Jacob’s current teachers are getting ripped off.
When Jacob was little, at St. Monica School, I was a conscientious parent volunteer. Need help guiding the kids to glue down cotton balls in the shape of the letter “C”? I’m there for you. Trip to the pumpkin farm? No problem.
I read to the kids in the library and poured them juice at snack time. I wiped down kindergarten tables and escorted them to computer class. And each time I visited the classroom to help, I thanked Jacob’s teachers for all they were doing. Usually, I left exhausted after my two hours of helping out, which only built my appreciation for what these teachers were working on six hours a day, every day. This led to appreciative notes and sometimes, original poetry, honoring the teacher.
But now that Jacob’s in high school, I am a parent slacker. Some of this is because I’m now working more than I was when he was tiny; some of it is because we have two more children than we had when he was in kindergarten. But most of it is because I would be no help at all in Jacob’s current classrooms. I can imagine the conversation with Jacob’s pre-calculus teacher.
“Hi, Mrs. Supanich. I’m here to volunteer in the classroom.”
“Great. Why don’t you go over to that small group and explain the derivative as the slope of a curve?”
“Um. Don’t you need any help gluing? I’m better with gluing. I’ll look around for some construction paper.”
The faculty at Dominican High School in Whitefish Bay is beyond outstanding and I hardly ever tell them that. Somehow, they are managing to provide Jacob with an extremely academically rigorous education while at the same time keeping him grounded in his faith.
Dominican’s faculty is turning our son into a smart, confident, value-based young man, and Bill and I are helping with this how?
Not with academic support, that’s for sure. Jacob said he now thinks in Spanish when he’s in that class, while I can barely pronounce my order at a Mexican restaurant.
Hearing him explain a physics assignment on the phone to a friend makes me aware that, really, I have no idea how gravity works, and perhaps I should be alarmed by this, since I use gravity on virtually a daily basis.
Catholic Schools Week always brings me to different versions of the same emotion: gratitude. I am so thankful for these Catholic schools we have chosen for our children. I am thankful for the academic rigor they provide, but I am even more thankful for the focus on prayer and faith that underlies the curriculum.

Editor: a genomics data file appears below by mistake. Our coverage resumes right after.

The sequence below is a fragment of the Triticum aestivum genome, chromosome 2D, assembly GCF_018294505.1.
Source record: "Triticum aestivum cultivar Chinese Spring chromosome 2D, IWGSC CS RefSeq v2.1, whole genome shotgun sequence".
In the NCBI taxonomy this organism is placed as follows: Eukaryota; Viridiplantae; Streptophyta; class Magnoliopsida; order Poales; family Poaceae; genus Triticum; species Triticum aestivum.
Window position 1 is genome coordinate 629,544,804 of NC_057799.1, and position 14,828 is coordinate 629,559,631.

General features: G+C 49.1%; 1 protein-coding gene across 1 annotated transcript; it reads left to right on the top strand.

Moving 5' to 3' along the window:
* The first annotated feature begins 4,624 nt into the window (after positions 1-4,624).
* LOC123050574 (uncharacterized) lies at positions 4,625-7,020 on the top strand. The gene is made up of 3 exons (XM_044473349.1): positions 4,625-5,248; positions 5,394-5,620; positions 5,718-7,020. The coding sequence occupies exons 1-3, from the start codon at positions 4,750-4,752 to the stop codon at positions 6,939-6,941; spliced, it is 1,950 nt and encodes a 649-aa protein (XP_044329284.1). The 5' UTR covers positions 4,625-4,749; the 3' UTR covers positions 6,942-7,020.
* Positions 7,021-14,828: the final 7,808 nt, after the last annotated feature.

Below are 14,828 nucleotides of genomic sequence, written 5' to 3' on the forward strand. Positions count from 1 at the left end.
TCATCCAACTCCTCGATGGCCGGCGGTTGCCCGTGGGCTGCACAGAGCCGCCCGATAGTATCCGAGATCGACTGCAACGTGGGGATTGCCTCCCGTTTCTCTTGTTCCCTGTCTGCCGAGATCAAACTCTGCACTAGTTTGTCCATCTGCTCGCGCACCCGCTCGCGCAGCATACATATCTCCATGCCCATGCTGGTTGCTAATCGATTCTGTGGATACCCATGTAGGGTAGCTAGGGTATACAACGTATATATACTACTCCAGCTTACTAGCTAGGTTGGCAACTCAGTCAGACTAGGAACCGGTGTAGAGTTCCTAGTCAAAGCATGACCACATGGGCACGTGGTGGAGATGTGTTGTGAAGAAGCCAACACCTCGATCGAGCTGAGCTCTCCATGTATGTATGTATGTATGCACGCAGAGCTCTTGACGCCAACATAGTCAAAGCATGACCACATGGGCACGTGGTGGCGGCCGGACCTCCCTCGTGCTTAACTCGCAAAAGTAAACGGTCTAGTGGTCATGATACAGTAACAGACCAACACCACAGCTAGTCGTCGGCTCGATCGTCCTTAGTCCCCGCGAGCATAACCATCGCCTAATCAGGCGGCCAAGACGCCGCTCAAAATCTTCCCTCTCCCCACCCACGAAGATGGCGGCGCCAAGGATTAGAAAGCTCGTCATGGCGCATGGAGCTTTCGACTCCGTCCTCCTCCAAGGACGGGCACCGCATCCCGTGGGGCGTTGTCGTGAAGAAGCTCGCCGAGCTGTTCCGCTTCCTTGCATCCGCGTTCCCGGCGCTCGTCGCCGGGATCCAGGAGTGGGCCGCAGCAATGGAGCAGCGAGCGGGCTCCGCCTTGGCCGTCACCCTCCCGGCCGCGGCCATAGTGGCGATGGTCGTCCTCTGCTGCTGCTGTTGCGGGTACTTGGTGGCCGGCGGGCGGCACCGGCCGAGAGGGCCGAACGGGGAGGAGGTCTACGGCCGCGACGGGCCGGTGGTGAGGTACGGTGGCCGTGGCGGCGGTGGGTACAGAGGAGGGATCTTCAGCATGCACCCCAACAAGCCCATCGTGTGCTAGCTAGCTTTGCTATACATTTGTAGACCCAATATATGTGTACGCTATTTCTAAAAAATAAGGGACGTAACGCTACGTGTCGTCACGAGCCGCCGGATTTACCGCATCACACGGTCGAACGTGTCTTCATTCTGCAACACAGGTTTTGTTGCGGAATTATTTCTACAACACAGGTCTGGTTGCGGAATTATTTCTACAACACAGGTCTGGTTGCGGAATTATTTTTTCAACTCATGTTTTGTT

When Jacob was in preschool, my husband and I diligently did our research in choosing an elementary school for him. We toured schools; we looked at test scores; we asked about curriculum. But I clearly remember the day we decided on St. Monica School for Jacob.
A friend of mine, whose twin daughters attended the school, was talking about St. Monica’s junior kindergarten teacher and said simply, “In Mrs. K’s classroom, my girls knew they were loved.” We registered Jacob the next day.
The idea that Jacob would be loved won us over. It still wins us over; it’s why we chose Dominican, too.
Parents we knew with children at Dominican didn’t tell us Jacob would be loved. Instead, they told us that Jacob would be known at Dominican. They explained that the school was small and the faculty tight, and that as each child is educated there, the faculty truly gets to know the child. And knowing the child brings out who that child is called to be.
But it sounded to us that if Jacob would be known at Dominican, he’d likely be loved as well. And he has been.
Underneath the slope of a curve, inside the reasons leading up to the Civil War, within the conjugations of verbs, and beneath the chemical formulas, there is love. The parents I talked to were right, and the love at Dominican has its basis in how well the faculty knows each child.
So, Dominican faculty, thank you for all you do for Jacob, and for all Dominican students. Thanks for table tennis club at lunch and dodge ball at halftime games.
Thank you for your leadership at liturgies, for making retreats with the students, for being unafraid to help adolescents see both history and current events through the lens of faith. Thank you for your dedication to academics, your attention to detail, your high standards. Thanks for teaching Jacob all those things we can’t teach him ourselves.
And if you ever need help gluing cotton balls or pouring juice, don’t hesitate to call.
(Scobey-Polacheck, her husband Bill and their children, Jacob, Liam, Teenasia and Jamie, belong to St. Francis of Assisi Parish, Milwaukee and St. Monica Parish, Whitefish Bay. E-mail her at firstname.lastname@example.org.)